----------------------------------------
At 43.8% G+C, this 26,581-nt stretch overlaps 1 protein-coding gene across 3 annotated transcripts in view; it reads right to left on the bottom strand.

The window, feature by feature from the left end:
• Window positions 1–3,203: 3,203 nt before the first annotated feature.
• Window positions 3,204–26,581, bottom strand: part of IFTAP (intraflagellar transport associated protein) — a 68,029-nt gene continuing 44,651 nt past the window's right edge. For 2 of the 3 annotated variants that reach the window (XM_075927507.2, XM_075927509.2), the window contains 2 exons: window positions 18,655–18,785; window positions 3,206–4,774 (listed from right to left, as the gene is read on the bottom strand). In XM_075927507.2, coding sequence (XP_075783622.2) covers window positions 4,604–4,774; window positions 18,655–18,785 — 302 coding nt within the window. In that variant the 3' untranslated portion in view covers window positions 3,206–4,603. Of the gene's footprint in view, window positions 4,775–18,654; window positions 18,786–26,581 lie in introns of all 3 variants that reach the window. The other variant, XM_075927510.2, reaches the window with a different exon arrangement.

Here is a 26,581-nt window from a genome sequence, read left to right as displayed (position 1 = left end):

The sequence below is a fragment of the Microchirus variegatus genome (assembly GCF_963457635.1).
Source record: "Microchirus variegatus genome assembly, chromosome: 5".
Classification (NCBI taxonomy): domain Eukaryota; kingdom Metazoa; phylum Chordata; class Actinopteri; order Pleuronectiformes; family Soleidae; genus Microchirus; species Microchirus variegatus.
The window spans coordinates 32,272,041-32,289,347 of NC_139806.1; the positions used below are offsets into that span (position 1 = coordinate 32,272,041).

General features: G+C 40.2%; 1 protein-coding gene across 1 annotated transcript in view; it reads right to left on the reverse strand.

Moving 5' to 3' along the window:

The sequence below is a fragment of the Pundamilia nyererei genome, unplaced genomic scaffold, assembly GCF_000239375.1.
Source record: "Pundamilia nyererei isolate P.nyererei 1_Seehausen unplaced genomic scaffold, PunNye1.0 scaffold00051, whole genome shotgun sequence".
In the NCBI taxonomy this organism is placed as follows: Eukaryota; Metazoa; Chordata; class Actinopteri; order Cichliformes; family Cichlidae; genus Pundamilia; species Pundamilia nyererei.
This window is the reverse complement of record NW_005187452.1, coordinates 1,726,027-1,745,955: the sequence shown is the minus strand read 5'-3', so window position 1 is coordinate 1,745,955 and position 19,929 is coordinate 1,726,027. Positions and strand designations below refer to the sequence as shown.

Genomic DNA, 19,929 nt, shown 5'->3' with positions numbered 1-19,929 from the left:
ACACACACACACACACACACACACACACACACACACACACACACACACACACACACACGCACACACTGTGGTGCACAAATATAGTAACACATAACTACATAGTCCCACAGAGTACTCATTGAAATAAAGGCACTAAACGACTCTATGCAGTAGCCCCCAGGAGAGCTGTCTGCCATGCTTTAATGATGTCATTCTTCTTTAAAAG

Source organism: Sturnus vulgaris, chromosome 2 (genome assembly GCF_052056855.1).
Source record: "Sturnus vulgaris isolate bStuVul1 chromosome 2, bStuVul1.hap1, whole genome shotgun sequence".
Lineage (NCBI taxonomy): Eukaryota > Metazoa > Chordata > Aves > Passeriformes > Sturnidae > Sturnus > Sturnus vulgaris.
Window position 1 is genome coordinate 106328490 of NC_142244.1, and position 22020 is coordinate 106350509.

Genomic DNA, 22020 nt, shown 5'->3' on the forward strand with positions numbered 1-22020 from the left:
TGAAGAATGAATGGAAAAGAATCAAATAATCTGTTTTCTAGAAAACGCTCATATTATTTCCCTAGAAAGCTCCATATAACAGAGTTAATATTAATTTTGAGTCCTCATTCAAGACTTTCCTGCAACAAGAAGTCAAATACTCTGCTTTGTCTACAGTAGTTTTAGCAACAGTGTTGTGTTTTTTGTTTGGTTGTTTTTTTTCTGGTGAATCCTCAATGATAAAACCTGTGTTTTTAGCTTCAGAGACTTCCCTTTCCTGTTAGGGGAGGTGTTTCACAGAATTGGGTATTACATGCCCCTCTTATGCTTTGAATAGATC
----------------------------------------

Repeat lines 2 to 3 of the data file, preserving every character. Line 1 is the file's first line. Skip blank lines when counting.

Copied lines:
The window, feature by feature from the left end:
• Window positions 1–3,203: 3,203 nt before the first annotated feature.